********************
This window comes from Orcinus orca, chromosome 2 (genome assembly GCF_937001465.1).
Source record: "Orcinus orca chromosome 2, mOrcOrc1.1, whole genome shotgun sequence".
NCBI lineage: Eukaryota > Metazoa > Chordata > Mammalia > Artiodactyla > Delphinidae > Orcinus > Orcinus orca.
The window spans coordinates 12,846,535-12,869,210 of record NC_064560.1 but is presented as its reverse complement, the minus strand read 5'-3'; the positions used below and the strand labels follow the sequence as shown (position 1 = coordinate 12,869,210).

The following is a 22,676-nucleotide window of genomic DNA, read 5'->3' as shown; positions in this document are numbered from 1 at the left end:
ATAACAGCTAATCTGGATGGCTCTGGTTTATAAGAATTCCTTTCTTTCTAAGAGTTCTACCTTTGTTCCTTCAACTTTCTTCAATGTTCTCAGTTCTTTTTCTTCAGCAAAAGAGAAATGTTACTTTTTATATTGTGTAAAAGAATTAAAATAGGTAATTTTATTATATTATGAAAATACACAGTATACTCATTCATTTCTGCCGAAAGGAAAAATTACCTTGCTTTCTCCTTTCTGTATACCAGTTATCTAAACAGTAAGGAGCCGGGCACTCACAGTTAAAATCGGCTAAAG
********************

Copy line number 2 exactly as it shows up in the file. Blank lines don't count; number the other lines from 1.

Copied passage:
Source record: "Orcinus orca chromosome 2, mOrcOrc1.1, whole genome shotgun sequence".